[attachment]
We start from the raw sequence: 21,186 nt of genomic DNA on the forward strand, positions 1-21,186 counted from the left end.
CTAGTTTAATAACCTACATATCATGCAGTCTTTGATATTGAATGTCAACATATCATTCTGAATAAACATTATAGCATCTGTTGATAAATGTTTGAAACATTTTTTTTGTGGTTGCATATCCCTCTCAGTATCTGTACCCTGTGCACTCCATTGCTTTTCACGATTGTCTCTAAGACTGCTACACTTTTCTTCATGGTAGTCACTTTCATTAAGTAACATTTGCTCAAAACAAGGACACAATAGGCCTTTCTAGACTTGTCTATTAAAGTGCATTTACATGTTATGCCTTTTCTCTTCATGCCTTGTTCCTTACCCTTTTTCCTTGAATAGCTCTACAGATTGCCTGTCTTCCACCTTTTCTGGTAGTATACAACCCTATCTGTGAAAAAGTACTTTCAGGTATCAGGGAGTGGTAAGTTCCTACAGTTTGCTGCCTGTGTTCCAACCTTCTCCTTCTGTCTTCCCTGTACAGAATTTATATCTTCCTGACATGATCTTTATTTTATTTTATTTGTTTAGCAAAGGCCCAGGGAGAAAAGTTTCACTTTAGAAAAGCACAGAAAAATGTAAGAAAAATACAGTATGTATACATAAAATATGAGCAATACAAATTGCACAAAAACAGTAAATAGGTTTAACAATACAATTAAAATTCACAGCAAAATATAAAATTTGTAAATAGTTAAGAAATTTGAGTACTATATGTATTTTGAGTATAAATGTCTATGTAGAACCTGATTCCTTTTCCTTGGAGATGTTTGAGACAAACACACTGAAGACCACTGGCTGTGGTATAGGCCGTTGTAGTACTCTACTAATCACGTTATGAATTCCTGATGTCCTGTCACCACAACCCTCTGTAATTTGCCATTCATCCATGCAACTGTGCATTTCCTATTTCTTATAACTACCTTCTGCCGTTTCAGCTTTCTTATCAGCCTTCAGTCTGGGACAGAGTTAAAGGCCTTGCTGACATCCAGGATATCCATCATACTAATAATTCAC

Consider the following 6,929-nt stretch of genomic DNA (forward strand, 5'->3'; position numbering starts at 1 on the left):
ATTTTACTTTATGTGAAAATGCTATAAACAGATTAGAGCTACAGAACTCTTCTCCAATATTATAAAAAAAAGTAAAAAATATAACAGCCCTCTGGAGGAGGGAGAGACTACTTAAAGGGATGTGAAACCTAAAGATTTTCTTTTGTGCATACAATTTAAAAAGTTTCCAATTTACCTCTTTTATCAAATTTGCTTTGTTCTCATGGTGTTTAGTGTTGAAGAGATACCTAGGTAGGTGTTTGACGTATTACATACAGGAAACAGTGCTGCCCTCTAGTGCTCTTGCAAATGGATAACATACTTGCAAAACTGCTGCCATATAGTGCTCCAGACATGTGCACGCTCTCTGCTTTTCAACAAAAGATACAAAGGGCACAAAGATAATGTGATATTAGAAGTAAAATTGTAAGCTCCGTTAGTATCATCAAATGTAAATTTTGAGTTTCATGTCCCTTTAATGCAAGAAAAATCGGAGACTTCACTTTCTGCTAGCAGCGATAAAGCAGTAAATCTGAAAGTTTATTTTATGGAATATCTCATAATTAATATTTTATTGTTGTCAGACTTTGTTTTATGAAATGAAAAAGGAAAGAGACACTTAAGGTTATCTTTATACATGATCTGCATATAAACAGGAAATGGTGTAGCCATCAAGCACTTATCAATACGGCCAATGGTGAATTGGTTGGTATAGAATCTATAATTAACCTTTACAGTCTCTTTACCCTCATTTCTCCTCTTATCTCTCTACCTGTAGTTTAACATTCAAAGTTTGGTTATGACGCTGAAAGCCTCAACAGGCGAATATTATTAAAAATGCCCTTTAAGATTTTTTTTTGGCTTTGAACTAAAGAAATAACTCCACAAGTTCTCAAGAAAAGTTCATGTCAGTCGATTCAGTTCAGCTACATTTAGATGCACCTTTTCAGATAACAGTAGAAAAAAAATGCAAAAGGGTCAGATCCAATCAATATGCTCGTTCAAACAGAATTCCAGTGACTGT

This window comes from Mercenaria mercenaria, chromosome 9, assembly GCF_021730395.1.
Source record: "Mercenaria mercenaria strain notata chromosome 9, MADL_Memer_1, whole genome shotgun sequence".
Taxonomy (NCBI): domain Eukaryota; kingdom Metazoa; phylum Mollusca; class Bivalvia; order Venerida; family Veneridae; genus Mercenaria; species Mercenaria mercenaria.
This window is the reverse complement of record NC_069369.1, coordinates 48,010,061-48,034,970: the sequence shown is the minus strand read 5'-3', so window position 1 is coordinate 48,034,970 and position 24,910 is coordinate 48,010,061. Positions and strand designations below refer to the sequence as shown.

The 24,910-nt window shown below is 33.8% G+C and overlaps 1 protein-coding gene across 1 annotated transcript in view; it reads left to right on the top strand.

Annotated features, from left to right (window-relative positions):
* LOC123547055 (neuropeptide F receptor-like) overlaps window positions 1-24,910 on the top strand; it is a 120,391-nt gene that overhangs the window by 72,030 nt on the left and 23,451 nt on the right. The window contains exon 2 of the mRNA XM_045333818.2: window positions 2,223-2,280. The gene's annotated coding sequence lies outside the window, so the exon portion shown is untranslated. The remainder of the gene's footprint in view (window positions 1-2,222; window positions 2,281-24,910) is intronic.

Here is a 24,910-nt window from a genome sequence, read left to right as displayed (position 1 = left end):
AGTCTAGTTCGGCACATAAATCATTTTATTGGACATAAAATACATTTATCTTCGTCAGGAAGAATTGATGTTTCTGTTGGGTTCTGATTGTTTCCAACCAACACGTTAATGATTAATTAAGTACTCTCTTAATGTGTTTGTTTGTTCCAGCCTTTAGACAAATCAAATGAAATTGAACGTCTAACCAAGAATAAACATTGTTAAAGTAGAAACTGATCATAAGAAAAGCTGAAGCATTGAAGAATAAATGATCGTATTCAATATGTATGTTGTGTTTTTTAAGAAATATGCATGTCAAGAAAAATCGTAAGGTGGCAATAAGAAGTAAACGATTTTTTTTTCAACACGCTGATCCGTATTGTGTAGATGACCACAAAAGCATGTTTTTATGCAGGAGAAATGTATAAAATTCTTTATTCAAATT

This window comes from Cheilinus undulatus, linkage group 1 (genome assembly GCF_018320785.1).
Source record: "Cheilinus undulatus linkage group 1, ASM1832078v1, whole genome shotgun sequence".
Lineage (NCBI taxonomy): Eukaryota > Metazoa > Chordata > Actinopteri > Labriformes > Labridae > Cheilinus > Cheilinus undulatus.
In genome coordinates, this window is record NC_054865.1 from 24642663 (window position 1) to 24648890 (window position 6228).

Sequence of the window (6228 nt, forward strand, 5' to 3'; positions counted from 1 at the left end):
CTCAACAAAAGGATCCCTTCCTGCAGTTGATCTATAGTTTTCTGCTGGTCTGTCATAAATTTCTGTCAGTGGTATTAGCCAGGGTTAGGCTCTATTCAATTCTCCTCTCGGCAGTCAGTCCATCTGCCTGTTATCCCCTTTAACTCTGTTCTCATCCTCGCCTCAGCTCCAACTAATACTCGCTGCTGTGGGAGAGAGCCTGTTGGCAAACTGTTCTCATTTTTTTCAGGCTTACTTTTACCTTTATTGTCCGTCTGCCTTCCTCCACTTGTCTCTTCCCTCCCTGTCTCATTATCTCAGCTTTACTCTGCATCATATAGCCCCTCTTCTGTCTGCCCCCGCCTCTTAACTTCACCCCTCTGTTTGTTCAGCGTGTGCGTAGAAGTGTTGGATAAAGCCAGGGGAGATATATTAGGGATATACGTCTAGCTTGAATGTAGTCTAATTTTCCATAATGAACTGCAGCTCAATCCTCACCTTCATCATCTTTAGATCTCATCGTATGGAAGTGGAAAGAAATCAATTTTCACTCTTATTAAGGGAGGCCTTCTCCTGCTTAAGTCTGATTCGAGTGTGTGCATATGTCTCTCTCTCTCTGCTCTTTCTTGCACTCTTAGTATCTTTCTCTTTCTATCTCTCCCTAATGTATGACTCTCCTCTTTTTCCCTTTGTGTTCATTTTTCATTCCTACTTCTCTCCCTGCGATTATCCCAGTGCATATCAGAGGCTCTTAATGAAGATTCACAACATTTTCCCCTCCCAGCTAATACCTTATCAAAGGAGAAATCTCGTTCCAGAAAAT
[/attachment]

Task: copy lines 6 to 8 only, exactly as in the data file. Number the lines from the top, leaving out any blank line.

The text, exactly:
Source record: "Mercenaria mercenaria strain notata chromosome 9, MADL_Memer_1, whole genome shotgun sequence".
Taxonomy (NCBI): domain Eukaryota; kingdom Metazoa; phylum Mollusca; class Bivalvia; order Venerida; family Veneridae; genus Mercenaria; species Mercenaria mercenaria.
This window is the reverse complement of record NC_069369.1, coordinates 48,010,061-48,034,970: the sequence shown is the minus strand read 5'-3', so window position 1 is coordinate 48,034,970 and position 24,910 is coordinate 48,010,061. Positions and strand designations below refer to the sequence as shown.